Under the blanket licenses made possible by consent decrees, a performance of a song published by a small independent publisher is worth just as much as a performance of a song published by a huge multinational. These licenses allow for efficiencies that are responsible for the tremendous growth of AM/FM and digital radio, which has expanded the pie for publisher compensation. The current system also means that smaller, independent publishers can make their catalog available to potential users just as easily as their multinational peers.
Benefits for Licensees
The arrangement is also useful to emerging services that may not have the capital or clout to cut direct deals at the rates demanded by the big publishers. Furthermore, the consent decrees reduce concerns of copyright infringement for licensees using a blanket license: if a broadcaster or venue pays the agreed upon fee, they have access to the entire repertoire of works in covered by a PRO, secure in the knowledge that the PRO will pay songwriters and publishers directly.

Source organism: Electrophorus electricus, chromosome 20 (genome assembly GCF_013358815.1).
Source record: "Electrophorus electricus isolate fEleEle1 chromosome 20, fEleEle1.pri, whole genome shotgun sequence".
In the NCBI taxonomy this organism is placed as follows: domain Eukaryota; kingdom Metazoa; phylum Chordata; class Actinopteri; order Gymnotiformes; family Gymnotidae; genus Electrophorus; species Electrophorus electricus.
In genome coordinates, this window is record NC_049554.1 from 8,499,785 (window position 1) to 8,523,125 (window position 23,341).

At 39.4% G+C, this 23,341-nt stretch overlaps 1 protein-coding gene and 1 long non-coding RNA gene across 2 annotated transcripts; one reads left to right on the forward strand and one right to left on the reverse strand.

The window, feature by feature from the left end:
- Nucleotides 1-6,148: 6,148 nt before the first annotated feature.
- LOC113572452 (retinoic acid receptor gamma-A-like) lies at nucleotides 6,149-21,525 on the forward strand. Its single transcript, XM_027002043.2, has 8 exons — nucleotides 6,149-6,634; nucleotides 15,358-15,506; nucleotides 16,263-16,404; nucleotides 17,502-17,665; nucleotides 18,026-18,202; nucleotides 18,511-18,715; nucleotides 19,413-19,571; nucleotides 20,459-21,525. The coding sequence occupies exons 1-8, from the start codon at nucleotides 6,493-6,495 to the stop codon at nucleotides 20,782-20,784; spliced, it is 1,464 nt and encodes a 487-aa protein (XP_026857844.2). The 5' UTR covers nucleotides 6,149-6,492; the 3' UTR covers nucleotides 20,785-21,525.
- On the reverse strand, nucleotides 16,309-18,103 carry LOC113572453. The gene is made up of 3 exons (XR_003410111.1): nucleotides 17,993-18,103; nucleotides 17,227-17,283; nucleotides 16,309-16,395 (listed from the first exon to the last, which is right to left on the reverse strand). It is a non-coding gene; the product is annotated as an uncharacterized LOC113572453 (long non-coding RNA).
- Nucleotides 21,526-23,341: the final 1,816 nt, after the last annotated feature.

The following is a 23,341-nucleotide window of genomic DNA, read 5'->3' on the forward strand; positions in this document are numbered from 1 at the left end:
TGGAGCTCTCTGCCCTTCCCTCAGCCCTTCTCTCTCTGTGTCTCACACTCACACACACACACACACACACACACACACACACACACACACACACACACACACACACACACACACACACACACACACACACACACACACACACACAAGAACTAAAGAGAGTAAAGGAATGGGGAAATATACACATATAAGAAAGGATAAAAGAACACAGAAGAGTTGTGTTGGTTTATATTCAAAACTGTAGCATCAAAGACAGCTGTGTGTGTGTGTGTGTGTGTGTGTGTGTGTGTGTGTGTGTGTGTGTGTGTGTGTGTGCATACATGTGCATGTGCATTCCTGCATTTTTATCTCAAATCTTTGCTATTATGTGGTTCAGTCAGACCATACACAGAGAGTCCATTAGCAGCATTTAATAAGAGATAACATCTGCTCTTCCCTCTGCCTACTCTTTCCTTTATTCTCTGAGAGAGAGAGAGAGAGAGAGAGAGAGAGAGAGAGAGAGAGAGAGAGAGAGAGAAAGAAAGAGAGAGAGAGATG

Criticisms of the consent decrees
Publishers and PROs often criticize the consent decrees for being “outdated,” as though the possibility of abuse of market power somehow has an expiration date. For our part, Future of Music Coalition understands the need to update these rules to better reflect today’s realities, but urge caution in their modification. Going further, we believe that getting rid of antitrust protections completely would have an adverse affect on songwriters and composers. Still, there are legitimate reasons why the songwriters and publishers may feel that they are operating at a disadvantage, particularly compared to the rates that labels are able to achieve for sound recordings. We also recognize that the process through which rates are determined can lead to expensive litigation that can reduce the capital available to ASCAP and BMI to provide better service to their members.